20 December 2018

By Marina Joubert

There are specific factors in South Africa, linked to the country’s politics, cultural composition, bio-physical environment and socio-economic challenges, which compel scientists towards engaging with external audiences. Dr Marina Joubert explored these factors in her doctoral research on the factors that influence scientists’ public engagement behaviour. They are discussed in a new paper published in JCOM, an open-access science communication journal; see https://doi.org/10.22323/2.17040304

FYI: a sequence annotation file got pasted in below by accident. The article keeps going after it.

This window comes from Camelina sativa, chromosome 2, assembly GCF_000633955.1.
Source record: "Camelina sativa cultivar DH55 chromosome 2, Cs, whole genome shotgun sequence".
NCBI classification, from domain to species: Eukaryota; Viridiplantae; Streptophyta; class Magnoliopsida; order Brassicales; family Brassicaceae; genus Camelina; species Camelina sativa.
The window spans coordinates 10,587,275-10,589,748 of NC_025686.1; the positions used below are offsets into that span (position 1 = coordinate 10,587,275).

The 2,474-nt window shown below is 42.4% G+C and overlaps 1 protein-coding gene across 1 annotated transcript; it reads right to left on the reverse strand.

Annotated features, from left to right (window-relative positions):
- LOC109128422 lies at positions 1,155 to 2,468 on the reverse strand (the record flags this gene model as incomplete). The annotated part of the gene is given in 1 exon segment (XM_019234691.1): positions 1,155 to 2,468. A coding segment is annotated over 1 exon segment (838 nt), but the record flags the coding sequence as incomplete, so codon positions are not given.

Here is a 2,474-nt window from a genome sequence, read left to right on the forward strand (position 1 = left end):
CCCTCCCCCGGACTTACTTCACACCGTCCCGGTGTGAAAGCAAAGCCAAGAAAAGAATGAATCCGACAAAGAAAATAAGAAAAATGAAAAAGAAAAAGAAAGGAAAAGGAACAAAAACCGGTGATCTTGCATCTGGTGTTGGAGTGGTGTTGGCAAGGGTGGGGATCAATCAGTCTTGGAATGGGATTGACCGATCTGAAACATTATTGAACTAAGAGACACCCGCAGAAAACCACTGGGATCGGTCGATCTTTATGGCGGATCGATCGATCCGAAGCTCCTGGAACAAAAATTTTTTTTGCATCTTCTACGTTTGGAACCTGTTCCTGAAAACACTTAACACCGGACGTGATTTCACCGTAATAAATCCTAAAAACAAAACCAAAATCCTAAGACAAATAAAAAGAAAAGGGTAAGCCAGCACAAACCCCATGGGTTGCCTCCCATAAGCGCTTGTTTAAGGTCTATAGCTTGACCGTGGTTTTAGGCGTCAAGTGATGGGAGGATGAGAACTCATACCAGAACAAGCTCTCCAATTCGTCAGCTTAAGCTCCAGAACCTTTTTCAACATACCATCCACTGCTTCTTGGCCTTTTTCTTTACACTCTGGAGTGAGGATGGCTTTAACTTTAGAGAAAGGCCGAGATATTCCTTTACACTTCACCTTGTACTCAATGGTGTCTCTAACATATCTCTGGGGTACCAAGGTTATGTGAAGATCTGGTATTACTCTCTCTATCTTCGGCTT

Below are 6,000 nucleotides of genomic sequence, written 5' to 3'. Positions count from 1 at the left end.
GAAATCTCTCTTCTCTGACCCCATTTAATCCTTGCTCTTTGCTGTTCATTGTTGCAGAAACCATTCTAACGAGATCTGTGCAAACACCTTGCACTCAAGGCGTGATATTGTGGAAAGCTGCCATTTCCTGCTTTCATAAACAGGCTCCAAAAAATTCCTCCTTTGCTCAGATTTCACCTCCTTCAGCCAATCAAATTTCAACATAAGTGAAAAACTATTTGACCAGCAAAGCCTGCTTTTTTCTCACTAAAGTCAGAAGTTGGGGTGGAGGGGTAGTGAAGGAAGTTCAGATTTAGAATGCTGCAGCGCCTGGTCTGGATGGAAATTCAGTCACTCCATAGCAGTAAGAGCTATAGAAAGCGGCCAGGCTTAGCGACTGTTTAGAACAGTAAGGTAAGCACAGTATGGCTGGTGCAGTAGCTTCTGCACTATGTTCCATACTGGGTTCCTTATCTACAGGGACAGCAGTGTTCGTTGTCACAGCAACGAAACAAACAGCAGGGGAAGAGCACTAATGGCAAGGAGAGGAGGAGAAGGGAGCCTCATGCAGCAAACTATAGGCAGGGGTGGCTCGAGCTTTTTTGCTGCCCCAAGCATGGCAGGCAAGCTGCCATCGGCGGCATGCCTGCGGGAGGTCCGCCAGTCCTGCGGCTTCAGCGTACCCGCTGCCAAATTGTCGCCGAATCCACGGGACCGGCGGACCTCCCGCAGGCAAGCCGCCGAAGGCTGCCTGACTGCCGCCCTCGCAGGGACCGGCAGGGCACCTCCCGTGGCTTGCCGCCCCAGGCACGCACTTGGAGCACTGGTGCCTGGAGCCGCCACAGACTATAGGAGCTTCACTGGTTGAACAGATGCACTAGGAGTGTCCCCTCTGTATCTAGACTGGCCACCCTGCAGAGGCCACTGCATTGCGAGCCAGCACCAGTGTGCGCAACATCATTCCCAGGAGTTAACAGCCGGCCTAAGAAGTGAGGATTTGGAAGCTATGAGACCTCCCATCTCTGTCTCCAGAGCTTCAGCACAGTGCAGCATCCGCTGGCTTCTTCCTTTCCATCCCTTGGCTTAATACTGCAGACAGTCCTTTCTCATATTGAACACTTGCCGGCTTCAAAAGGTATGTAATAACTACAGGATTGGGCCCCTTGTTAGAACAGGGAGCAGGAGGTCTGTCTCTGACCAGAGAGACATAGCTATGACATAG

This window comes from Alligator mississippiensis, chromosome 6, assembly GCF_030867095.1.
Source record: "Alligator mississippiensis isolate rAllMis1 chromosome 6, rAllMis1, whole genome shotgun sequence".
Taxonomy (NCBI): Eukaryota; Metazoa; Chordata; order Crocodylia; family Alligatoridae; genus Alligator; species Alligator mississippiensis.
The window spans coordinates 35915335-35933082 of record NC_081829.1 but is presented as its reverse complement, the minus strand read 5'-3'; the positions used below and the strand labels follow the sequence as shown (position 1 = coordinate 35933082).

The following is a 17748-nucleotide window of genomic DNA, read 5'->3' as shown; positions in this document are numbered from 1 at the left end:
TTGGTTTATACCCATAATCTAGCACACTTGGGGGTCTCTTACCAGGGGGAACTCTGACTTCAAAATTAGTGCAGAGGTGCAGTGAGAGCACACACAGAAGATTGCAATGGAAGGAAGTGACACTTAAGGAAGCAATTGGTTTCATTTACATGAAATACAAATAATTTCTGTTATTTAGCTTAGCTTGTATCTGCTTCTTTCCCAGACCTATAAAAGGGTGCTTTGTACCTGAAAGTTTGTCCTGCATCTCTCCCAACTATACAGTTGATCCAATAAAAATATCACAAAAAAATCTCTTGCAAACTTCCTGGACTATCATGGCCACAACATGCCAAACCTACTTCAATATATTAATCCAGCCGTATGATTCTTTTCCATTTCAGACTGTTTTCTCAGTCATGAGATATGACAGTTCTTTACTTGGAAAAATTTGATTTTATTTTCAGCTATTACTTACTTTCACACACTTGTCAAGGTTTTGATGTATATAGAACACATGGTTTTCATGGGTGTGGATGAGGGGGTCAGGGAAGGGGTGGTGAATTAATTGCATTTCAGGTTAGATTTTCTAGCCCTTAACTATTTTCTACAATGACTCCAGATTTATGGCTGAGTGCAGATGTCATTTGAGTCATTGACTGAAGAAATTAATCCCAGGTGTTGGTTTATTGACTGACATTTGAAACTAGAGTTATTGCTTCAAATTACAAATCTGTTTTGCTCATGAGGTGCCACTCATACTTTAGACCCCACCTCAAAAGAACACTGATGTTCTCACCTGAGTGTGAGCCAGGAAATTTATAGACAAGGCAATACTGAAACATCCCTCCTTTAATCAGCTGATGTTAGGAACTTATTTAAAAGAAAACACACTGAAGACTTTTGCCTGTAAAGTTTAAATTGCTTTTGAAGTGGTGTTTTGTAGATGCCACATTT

For visible scientists in South Africa, their participation in public science engagement frequently has political roots, Dr Joubert explains. They see democratisation of science as a priority, and view policy makers as a key audience. Furthermore, scientists who work in fields that they perceive to have been constrained before, particularly value the freedom to communicate in the new, democratic South Africa. Confronted by the hardships suffered by millions of fellow South Africans, many local scientists feel morally obliged to reach out to communities and to help create a more equitable society. Despite lucrative opportunities to work in other countries, some top scientists in South Africa are committed to work here because of the country’s dynamics and pressing challenges.